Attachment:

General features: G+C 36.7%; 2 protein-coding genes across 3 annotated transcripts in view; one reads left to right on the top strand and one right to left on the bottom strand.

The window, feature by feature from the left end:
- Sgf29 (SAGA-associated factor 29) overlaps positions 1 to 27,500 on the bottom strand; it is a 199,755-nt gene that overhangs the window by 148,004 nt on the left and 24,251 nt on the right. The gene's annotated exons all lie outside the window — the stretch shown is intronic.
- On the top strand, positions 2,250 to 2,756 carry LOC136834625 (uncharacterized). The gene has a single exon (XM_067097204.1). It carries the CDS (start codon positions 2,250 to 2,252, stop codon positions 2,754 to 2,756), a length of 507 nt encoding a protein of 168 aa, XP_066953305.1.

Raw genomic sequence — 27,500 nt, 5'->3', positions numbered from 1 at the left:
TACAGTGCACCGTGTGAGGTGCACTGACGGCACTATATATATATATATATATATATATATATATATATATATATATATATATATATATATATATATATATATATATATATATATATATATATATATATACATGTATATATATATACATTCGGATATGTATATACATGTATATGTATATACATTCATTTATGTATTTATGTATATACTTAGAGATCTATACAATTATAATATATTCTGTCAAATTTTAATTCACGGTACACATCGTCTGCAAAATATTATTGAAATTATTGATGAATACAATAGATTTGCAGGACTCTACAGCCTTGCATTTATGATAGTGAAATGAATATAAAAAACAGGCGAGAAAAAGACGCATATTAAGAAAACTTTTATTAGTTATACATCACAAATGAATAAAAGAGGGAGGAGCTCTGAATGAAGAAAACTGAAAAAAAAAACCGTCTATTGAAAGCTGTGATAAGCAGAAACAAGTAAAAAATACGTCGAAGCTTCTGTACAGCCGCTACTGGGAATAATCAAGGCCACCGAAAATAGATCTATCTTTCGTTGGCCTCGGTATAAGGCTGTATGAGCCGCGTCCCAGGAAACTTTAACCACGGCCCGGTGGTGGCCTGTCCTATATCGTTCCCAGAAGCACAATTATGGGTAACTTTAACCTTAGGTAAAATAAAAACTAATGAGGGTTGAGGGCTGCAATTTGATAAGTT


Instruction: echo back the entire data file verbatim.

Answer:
General features: G+C 36.7%; 2 protein-coding genes across 3 annotated transcripts in view; one reads left to right on the top strand and one right to left on the bottom strand.

The window, feature by feature from the left end:
- Sgf29 (SAGA-associated factor 29) overlaps positions 1 to 27,500 on the bottom strand; it is a 199,755-nt gene that overhangs the window by 148,004 nt on the left and 24,251 nt on the right. The gene's annotated exons all lie outside the window — the stretch shown is intronic.
- On the top strand, positions 2,250 to 2,756 carry LOC136834625 (uncharacterized). The gene has a single exon (XM_067097204.1). It carries the CDS (start codon positions 2,250 to 2,252, stop codon positions 2,754 to 2,756), a length of 507 nt encoding a protein of 168 aa, XP_066953305.1.

Raw genomic sequence — 27,500 nt, 5'->3', positions numbered from 1 at the left:
TACAGTGCACCGTGTGAGGTGCACTGACGGCACTATATATATATATATATATATATATATATATATATATATATATATATATATATATATATATATATATATATATATATATATATATATATATATATACATGTATATATATATACATTCGGATATGTATATACATGTATATGTATATACATTCATTTATGTATTTATGTATATACTTAGAGATCTATACAATTATAATATATTCTGTCAAATTTTAATTCACGGTACACATCGTCTGCAAAATATTATTGAAATTATTGATGAATACAATAGATTTGCAGGACTCTACAGCCTTGCATTTATGATAGTGAAATGAATATAAAAAACAGGCGAGAAAAAGACGCATATTAAGAAAACTTTTATTAGTTATACATCACAAATGAATAAAAGAGGGAGGAGCTCTGAATGAAGAAAACTGAAAAAAAAAACCGTCTATTGAAAGCTGTGATAAGCAGAAACAAGTAAAAAATACGTCGAAGCTTCTGTACAGCCGCTACTGGGAATAATCAAGGCCACCGAAAATAGATCTATCTTTCGTTGGCCTCGGTATAAGGCTGTATGAGCCGCGTCCCAGGAAACTTTAACCACGGCCCGGTGGTGGCCTGTCCTATATCGTTCCCAGAAGCACAATTATGGGTAACTTTAACCTTAGGTAAAATAAAAACTAATGAGGGTTGAGGGCTGCAATTTGATAAGTT